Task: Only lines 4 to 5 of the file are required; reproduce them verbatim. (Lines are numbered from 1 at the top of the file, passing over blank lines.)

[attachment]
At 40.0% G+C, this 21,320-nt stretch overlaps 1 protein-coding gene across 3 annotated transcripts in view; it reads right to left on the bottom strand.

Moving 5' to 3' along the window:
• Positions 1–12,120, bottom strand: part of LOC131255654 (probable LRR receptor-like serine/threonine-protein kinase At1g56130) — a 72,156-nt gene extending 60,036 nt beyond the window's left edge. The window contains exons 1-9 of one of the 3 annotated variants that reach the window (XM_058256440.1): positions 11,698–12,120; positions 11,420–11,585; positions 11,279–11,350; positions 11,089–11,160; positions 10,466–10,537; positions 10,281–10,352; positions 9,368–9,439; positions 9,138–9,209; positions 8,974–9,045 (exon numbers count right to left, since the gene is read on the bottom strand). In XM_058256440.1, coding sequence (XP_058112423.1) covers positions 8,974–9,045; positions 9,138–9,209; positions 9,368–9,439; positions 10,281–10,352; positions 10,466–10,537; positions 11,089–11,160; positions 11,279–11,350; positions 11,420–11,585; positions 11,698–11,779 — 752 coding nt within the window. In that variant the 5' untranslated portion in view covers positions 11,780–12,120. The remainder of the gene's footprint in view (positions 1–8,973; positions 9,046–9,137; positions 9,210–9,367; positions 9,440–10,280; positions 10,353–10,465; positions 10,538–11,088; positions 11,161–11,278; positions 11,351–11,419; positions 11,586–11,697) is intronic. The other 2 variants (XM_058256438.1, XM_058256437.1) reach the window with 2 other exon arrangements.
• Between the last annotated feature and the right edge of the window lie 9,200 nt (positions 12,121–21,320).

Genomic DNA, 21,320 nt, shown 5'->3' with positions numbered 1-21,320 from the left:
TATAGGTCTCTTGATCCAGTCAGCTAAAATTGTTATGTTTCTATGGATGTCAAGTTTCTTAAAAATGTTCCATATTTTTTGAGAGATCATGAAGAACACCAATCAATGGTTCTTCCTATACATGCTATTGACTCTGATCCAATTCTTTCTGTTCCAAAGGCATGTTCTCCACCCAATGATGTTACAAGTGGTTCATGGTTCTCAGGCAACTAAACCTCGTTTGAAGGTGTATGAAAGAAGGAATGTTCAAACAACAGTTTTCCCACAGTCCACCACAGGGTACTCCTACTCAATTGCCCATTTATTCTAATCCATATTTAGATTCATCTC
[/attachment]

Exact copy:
• Between the last annotated feature and the right edge of the window lie 9,200 nt (positions 12,121–21,320).

Genomic DNA, 21,320 nt, shown 5'->3' with positions numbered 1-21,320 from the left: